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Wilderness Adventures - Oct., Week One/2012

This is about a remote area in west central British Columbia, Canada called the West Chilcotin. Surrounded by numerous glacial mountain ranges, alpine lakes teeming with wild Rainbow Trout, and full of wildlife. Living here goes from no running water or electricity to spacious log homes with all the conveniences and without the smog!
If you would like to see pictures of wildlife, mountains, lakes, exciting snowmobiling, events and more, and read some great contributed stories and ongoing blogs, just go into Archives on the lower left side of this page.

Rolling over an image will give you its description.
Check out the Picture of the Day.

19/10/2012 8:10 PM

The Down Hill Slide

Our weather continues its down hill slide, which is to be expected at this time of year, of course.
We had to go to Williams Lake yesterday and it started to snow for the first time on Wednesday night. Oh glory! Great, we're thinking, the roads are going to be a mess tomorrow for driving in. But it turned out to be the weirdest night.... the temperature started going up through the night and was 6C by the time I went to bed and the snow had turned to light rain. When we got up in the morning it was still four degrees above freezing here, although it was a little cooler once we got up on to the highway.
It wasn't bad at all driving in but it rained most of the way back out yesterday evening and it was not very warm at all when we go there. In fact, it was a lot colder than it had been at six that morning! But we made it without having to deal with slick roads, and now we probably don't have to go back out again for another month or six weeks.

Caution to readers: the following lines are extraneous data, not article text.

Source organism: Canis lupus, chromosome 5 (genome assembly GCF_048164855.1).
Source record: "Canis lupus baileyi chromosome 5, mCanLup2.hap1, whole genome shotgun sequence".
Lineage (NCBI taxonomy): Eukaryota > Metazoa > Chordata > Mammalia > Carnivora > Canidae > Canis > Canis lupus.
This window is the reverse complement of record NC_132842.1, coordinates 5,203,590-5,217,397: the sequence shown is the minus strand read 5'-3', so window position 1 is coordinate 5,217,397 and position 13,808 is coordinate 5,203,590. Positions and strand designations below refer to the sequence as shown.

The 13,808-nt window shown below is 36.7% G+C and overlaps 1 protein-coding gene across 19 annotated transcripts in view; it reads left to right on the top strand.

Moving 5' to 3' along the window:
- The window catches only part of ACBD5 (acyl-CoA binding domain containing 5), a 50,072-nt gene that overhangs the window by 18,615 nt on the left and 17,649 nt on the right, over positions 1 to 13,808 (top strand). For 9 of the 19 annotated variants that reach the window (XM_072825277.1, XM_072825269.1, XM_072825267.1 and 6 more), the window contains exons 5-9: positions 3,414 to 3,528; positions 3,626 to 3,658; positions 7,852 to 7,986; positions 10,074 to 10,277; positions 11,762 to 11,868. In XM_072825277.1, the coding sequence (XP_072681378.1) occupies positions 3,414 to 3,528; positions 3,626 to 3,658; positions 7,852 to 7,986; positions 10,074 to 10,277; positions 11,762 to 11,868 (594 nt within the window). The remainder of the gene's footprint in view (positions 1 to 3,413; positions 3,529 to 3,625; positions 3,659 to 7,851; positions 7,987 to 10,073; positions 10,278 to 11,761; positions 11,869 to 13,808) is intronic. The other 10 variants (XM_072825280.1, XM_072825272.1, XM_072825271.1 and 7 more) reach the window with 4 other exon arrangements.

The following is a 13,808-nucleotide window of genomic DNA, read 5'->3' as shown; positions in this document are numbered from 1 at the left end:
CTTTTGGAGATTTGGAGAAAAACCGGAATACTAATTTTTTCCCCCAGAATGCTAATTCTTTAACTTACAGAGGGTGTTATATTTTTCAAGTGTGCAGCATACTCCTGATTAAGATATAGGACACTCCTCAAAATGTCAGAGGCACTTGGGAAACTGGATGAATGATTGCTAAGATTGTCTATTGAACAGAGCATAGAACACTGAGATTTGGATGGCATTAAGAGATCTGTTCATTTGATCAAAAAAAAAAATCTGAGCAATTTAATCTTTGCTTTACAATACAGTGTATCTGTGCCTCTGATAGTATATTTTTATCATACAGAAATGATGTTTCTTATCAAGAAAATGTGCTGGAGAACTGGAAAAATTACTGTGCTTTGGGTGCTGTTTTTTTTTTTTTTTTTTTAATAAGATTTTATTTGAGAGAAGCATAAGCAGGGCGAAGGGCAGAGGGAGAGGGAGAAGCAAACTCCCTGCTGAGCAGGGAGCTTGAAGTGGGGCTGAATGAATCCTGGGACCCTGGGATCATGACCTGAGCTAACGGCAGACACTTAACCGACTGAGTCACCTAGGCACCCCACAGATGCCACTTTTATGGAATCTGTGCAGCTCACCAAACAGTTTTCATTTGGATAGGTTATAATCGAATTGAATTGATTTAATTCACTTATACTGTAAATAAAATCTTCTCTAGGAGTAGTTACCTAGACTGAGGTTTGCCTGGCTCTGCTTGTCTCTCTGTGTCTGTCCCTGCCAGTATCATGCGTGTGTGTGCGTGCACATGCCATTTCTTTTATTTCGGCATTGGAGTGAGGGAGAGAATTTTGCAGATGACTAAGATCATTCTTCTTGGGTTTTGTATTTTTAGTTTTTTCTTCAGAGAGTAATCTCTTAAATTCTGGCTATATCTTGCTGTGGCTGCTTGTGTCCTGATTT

The snow has built up considerably in the past couple of days on all the mountain ranges surrounding us, including the Itcha Illgatchuz, which seem to have acquired quite a blanket in a very short time. There was a distinct chill on the air today, especially where you were exposed to wind. Brrrr! We went for a walk this afternoon when the sun came out for a while at around three degrees above freezing. (It had already dropped a degree.) We decided to go into the woods and wander around there and stay off of the main road and out of the wind, which was really, really pleasant! It's that wind that's a killer. It's bringing cold air over snow covered mountains and water that's dropping in temperature in a real hurry, so by the time it gets to us.... it's cold! Mind you, we're spoiled from all that nice fall weather and I admit it.